Also, I came across chapter 1 of The Feminine Mystique online at H-Net, in case anyone wants a little review. (India plays an interesting cameo role.)
From that first chapter, I'd like to share four paragraphs that really stand out to me. It's where she introduces the "problem that has no name," namely the malaise of the middle-class suburban housewife:
For over fifteen years women in America found it harder to talk about the problem than about sex. Even the psychoanalysts had no name for it. When a woman went to a psychiatrist for help, as many women did, she would say, "I'm so ashamed," or "I must be hopelessly neurotic." "I don't know what's wrong with women today," a suburban psychiatrist said uneasily. "I only know something is wrong because most of my patients happen to be women. And their problem isn't sexual." Most women with this problem did not go to see a psychoanalyst, however. "There's nothing wrong really," they kept telling themselves, "There isn't any problem."
But on an April morning in 1959, I heard a mother of four, having coffee with four other mothers in a suburban development fifteen miles from New York, say in a tone of quiet desperation, "the problem." And the others knew, without words, that she was not talking about a problem with her husband, or her children, or her home. Suddenly they realized they all shared the same problem, the problem that has no name. They began, hesitantly, to talk about it. Later, after they had picked up their children at nursery school and taken them home to nap, two of the women cried, in sheer relief, just to know they were not alone.
Gradually I came to realize that the problem that has no name was shared by countless women in America. As a magazine writer I often interviewed women about problems with their children, or their marriages, or their houses, or their communities. But after a while I began to recognize the telltale signs of this other problem. I saw the same signs in suburban ranch houses and split-levels on Long Island and in New Jersey and Westchester County; in colonial houses in a small Massachusetts town; on patios in Memphis; in suburban and city apartments; in living rooms in the Midwest. Sometimes I sensed the problem, not as a reporter, but as a suburban housewife, for during this time I was also bringing up my own three children in Rockland County, New York. I heard echoes of the problem in college dormitories and semiprivate maternity wards, at PTA meetings and luncheons of the League of Women Voters, at suburban cocktail parties, in station wagons waiting for trains, and in snatches of conversation overheard at Schrafft's. The groping words I heard from other women, on quiet afternoons when children were at school or on quiet evenings when husbands worked late, I think I understood first as a woman long before I understood their larger social and psychological implications.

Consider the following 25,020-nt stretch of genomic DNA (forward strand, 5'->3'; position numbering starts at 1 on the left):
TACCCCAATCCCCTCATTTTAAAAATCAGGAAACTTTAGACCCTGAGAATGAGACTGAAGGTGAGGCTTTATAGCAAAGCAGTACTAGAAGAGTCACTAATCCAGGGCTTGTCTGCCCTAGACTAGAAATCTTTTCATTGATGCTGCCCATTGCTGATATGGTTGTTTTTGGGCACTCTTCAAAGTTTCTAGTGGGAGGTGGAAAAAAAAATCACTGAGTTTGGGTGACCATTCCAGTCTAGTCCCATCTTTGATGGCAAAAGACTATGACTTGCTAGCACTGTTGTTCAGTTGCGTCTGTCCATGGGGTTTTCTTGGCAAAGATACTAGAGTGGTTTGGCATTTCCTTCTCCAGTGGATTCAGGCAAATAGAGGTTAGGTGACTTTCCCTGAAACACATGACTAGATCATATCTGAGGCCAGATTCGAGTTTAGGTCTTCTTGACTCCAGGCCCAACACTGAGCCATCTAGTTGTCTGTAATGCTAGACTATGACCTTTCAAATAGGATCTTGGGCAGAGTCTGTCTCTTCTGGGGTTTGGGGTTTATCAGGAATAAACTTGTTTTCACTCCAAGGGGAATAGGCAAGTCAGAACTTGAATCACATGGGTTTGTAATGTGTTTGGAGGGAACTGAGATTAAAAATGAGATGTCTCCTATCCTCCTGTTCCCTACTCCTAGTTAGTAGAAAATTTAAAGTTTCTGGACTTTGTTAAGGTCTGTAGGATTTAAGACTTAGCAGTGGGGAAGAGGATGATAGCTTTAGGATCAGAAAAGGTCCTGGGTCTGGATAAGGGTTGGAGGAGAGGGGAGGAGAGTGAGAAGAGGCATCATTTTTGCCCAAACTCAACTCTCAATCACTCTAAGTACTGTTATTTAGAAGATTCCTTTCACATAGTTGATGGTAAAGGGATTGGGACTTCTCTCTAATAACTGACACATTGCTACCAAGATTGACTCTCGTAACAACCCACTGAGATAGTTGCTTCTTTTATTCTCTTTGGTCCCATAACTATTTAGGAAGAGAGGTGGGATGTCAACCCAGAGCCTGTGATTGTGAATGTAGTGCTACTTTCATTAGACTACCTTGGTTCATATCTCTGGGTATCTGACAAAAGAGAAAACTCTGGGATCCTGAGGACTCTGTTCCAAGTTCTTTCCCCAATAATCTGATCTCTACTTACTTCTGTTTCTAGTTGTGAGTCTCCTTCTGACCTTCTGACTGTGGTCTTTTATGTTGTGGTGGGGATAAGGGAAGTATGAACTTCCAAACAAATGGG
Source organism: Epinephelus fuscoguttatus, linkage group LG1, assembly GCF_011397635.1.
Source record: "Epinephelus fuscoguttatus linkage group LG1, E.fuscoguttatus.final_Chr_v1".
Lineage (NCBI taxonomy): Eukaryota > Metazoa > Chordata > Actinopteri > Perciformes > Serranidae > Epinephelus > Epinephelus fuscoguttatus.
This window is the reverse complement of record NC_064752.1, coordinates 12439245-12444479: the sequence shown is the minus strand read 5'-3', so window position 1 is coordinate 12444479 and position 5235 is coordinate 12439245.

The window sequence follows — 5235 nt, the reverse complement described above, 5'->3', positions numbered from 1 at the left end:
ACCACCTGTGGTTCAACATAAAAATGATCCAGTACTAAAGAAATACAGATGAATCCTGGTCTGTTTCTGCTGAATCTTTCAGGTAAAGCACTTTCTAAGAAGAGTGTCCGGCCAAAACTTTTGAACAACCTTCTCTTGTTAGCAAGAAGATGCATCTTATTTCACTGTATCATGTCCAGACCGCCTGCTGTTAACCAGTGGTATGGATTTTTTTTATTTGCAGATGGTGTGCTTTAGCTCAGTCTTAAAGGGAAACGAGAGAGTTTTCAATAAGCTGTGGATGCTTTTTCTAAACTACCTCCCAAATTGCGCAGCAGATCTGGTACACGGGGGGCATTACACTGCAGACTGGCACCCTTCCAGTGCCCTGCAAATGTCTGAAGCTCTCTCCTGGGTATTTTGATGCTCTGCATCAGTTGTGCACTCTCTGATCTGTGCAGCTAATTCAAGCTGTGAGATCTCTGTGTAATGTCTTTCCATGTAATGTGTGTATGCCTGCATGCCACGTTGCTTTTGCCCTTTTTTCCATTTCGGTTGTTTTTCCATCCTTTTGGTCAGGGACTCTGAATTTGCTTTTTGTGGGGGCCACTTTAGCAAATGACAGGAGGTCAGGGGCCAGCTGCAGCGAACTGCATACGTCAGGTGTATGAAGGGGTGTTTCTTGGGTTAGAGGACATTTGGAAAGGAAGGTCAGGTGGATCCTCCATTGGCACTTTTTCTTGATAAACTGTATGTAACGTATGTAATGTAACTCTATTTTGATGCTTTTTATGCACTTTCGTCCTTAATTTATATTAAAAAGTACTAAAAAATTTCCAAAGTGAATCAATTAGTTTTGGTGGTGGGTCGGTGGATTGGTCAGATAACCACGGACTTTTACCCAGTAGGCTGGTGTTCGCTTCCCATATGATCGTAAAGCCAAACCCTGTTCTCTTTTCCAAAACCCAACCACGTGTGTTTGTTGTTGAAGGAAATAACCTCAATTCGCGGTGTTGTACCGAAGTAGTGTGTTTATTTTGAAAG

Just what was this problem that has no name? What were the words women used when they tried to express it? Sometimes a woman would say "I feel empty somehow . . . incomplete." Or she would say, "I feel as if I don't exist." Sometimes she blotted out the feeling with a tranquilizer. Sometimes she thought the problem was with her husband or her children, or that what she really needed was to redecorate her house, or move to a better neighborhood, or have an affair, or another baby. Sometimes, she went to a doctor with symptoms she could hardly describe: "A tired feeling. . . I get so angry with the children it scares me . . . I feel like crying without any reason." (A Cleveland doctor called it "the housewife's syndrome.") A number of women told me about great bleeding blisters that break out on their hands and arms. "I call it the house wife's blight" said a family doctor in Pennsylvania. "I see it so often lately in these young women with four, five and six children who bury themselves in their dishpans. But it isn't caused by detergent and it isn't cured by cortisone."
These paragraphs are for me the rhetorical equivalent of the "establishing shot": Friedan describes her personal investment in the problem (she herself has raised a family), hints at the methodology by which she's derived her present conclusions, hints strongly at what she thinks causes it, and wraps it up nicely with a memorable tagline ("the problem that has no name"). As social manifestos go, it doesn't get much better.
What I find interesting reading this today is the extent to which Friedan's writing in The Feminine Mystique works a kind of alarmist rhetoric -- why are women getting married younger and younger in the 1950s?!?! why are they suddenly having so many kids?!?! The Feminine Mystique encouraged a generation of women to challenge the expectations and restrictions that were placed on them, but it did so using some very familiar rhetorical conventions.
One could probably argue based on this that the book is no longer relevant. But to me it's actually encouraging because it suggests you don't need to reinvent the wheel to write something that really makes a difference. You just need to do your homework, show conviction, and above all, be right. In The Feminine Mystique, Betty Friedan does all three.